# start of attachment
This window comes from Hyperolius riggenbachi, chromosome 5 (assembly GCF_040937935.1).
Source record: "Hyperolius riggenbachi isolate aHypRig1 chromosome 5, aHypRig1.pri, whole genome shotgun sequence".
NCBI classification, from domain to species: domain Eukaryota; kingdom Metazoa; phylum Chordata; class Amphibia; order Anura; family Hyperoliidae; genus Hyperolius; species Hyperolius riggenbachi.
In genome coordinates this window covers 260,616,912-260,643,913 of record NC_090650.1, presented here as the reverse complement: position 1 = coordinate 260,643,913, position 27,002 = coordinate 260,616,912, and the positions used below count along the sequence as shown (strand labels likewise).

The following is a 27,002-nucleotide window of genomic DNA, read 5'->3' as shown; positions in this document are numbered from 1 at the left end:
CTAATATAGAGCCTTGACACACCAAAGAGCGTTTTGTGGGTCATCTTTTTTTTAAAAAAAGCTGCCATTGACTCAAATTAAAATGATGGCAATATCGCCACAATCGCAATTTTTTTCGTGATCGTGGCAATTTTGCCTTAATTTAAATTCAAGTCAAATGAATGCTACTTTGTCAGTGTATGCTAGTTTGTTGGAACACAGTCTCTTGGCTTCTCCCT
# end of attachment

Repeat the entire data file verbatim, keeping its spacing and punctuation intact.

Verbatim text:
This window comes from Hyperolius riggenbachi, chromosome 5 (assembly GCF_040937935.1).
Source record: "Hyperolius riggenbachi isolate aHypRig1 chromosome 5, aHypRig1.pri, whole genome shotgun sequence".
NCBI classification, from domain to species: domain Eukaryota; kingdom Metazoa; phylum Chordata; class Amphibia; order Anura; family Hyperoliidae; genus Hyperolius; species Hyperolius riggenbachi.
In genome coordinates this window covers 260,616,912-260,643,913 of record NC_090650.1, presented here as the reverse complement: position 1 = coordinate 260,643,913, position 27,002 = coordinate 260,616,912, and the positions used below count along the sequence as shown (strand labels likewise).

The following is a 27,002-nucleotide window of genomic DNA, read 5'->3' as shown; positions in this document are numbered from 1 at the left end:
CTAATATAGAGCCTTGACACACCAAAGAGCGTTTTGTGGGTCATCTTTTTTTTAAAAAAAGCTGCCATTGACTCAAATTAAAATGATGGCAATATCGCCACAATCGCAATTTTTTTCGTGATCGTGGCAATTTTGCCTTAATTTAAATTCAAGTCAAATGAATGCTACTTTGTCAGTGTATGCTAGTTTGTTGGAACACAGTCTCTTGGCTTCTCCCT